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Williams v. United States

United States District Court, M.D. Florida, Jacksonville Division

January 23, 2018




         This case is before the Court on Petitioner Leotis Williams's Motion Under 28 U.S.C. § 2255 to Vacate, Set Aside, or Correct Sentence (Civ. Doc. 1, Motion to Vacate).[1] The United States has responded (Civ. Doc. 4, Response), and Williams has replied (Civ. Doc. 5, Reply).

         Pursuant to 28 U.S.C. § 2255 and Rule 8(a) of the Rules Governing Section 2255 Proceedings[2], the Court has considered the need for an evidentiary hearing and determines that an evidentiary hearing is not necessary to resolve the merits of this action. See Aron v. United States, 291 F.3d 708, 714-15 (11th Cir. 2002) (an evidentiary hearing on a § 2255 petition is not required when the petitioner asserts allegations that are affirmatively contradicted by the record or patently frivolous, or if in assuming the facts that he alleges are true, he still would not be entitled to any relief); Holmes v. United States, 876 F.2d 1545, 1553 (11th Cir. 1989) (a petitioner's ineffective assistance claim can be dismissed without an evidentiary hearing when the petitioner alleges facts that, even if true, would not entitle him to relief); Dickson v. Wainwright, 683 F.2d 348, 351 (11th Cir. 1982) (“On habeas a federal district court need not conduct an evidentiary hearing if it can be conclusively determined from the record that the petitioner was not denied effective assistance of counsel.”); Patel v. United States, 252 F. App'x 970, 975 (11th Cir. 2007).[3]For the reasons set forth below, Williams's Motion to Vacate is due to be denied.

         I. Background

         On September 25, 2012, Williams sold approximately two ounces of cocaine to a confidential informant named Alvin Williams (“the informant”), who was working at the time for the Fernandina Beach Police Department under a deferred arrest agreement. (See Crim. Doc. 99, Trial Transcript Volume II at 36-37, 52, 54-56). Three days later, on September 28, 2012, Williams sold three “cookies” of crack cocaine to the same informant. See id. at 60-61. The police arrested Williams shortly after the second transaction. Both controlled purchases were audio- and video-recorded. See id. at 38-41, 61-62.

         On August 1, 2013, a grand jury sitting in the Middle District of Florida indicted Williams on one count of distributing cocaine, in violation of 21 U.S.C. §§ 841(a)(1) and 841(b)(1)(C), and one count of distributing crack cocaine, in violation of 21 U.S.C. §§ 841(a)(1) and 841(b)(1)(C). (Crim. Doc. 37, Superseding Indictment). Williams pled not guilty and proceeded to a jury trial.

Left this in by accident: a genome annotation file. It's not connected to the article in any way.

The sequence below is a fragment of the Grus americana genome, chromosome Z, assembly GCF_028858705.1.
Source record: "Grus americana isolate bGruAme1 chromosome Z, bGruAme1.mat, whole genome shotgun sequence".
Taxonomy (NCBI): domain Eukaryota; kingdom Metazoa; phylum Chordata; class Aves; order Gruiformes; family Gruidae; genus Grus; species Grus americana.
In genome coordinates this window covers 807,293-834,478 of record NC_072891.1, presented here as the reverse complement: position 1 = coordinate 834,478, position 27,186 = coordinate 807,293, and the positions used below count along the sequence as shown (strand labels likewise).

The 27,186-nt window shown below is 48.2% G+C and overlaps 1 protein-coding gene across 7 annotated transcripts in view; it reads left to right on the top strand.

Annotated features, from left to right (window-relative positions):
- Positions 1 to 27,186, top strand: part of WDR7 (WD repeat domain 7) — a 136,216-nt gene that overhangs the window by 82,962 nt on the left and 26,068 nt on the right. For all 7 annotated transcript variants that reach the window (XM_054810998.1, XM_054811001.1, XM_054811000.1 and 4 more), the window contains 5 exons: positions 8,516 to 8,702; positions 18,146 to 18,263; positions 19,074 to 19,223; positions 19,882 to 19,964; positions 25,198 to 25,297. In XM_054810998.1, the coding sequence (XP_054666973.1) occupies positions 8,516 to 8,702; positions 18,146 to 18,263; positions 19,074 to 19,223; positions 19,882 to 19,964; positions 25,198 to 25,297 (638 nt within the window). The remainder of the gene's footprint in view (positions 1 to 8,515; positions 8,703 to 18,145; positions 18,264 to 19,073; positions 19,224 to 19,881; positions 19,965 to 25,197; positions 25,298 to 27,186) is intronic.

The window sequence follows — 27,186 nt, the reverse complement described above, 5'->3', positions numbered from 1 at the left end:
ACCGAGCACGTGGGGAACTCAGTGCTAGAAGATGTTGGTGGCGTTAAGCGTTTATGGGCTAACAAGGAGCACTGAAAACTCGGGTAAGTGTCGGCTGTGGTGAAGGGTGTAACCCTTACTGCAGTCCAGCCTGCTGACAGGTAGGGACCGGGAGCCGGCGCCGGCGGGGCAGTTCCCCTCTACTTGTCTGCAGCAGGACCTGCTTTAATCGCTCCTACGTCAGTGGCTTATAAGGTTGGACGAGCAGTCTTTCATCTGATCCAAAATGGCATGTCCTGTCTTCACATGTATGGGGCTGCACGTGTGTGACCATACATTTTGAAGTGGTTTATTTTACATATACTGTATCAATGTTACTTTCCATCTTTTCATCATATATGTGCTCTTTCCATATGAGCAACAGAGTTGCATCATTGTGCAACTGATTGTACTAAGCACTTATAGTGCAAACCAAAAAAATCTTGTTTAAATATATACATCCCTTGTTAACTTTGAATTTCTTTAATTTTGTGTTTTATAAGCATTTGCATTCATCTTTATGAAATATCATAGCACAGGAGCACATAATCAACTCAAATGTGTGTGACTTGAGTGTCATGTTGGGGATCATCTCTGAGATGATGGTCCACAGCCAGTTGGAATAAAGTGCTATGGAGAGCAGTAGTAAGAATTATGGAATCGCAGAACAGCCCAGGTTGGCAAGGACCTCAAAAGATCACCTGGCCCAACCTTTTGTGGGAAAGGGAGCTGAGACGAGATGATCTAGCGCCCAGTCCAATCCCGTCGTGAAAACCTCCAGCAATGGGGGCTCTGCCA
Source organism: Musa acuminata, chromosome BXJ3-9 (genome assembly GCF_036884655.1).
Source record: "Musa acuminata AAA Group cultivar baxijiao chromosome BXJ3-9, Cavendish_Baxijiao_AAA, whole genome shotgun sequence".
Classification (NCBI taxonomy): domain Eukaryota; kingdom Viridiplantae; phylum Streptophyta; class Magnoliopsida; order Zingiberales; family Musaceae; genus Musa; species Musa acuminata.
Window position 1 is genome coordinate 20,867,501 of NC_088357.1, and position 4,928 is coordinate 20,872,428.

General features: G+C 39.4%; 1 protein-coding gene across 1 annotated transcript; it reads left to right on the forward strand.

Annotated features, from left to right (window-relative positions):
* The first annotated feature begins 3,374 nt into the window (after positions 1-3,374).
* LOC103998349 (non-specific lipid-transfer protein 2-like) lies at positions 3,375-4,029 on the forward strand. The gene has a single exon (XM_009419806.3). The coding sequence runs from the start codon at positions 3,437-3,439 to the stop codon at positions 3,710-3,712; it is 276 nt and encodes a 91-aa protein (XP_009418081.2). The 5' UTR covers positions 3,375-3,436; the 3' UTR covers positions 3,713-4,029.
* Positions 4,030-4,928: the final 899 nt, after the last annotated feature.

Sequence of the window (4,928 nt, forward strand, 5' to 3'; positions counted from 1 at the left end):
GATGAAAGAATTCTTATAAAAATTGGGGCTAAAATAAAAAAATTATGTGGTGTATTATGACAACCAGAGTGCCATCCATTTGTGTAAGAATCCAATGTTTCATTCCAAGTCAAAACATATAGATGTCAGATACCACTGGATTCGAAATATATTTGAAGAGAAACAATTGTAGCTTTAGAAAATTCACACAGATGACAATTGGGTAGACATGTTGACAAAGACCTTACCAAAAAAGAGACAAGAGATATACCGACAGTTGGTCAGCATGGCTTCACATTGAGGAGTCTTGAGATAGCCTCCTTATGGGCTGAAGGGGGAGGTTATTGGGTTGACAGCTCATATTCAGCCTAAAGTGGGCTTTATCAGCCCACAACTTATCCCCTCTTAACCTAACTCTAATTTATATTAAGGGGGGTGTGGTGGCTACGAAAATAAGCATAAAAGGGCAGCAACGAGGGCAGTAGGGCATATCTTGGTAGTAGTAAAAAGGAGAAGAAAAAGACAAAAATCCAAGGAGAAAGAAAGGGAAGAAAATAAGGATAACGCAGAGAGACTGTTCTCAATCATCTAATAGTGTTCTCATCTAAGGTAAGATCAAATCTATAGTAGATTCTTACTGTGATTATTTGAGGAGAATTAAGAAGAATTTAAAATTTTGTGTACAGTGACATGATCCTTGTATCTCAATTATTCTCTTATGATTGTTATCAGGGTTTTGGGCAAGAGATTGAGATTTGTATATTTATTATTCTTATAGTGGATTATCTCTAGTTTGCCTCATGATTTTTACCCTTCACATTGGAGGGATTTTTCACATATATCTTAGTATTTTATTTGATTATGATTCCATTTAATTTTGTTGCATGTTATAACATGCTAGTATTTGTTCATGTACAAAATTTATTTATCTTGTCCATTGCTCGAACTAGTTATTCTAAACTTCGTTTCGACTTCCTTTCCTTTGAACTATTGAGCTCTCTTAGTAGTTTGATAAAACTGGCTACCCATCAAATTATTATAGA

At trial, the United States introduced the testimony of the informant, the informant's handler (Sergeant Matthew Bowen), as well as audio and video recordings of the controlled purchases, along with other evidence. The informant described how he came to work for the police under a deferred arrest agreement and how the controlled purchases with Williams transpired. Trial Tr. Vol. II at 34-81. The informant described purchasing two one-ounce bags of cocaine from Williams on September 25, 2012, as well as purchasing three crack cocaine “cookies” from Williams on September 28, 2012. Id. at 53-60, 60-61. Still-shots from the video recordings of the transactions depicted Williams himself, id. at 58-60, two one-ounce bags of cocaine, id. at 54-56, three “cookies” of crack cocaine, id. at 68-69, and Williams counting the money from the sale, id. at 69-71. Additionally, audio from the September 25 transaction captured Williams and the informant discussing the need to get a “bench, ” or a scale, to weigh the drugs. Id. at 53, 111-12. Audio from that same transaction further captured Williams and the informant negotiating a price for the cocaine. Id. at 113-14.

         The jury deliberated for a little over an hour before returning a guilty verdict on both counts. Id. at 199-200. The Court sentenced Williams to concurrent terms of 120 months in prison as to each count, followed by a three-year term of supervised release. (Crim. Doc. 87, Judgment). Williams appealed the judgment, challenging only the reasonableness of his sentence. United States v. Williams, 573 F. App'x 912, 912 (11th Cir. 2014). The Eleventh Circuit rejected Williams's argument, concluding that “[t]he district court did not abuse its discretion by sentencing Williams to a term of imprisonment far below his advisory guideline range, ” which had been 210 to 262 months in prison. Id. at 912-13. After the Eleventh Circuit affirmed Williams's conviction and sentence, he did not petition the Supreme Court for certiorari review.

         II. Williams's Motion to Vacate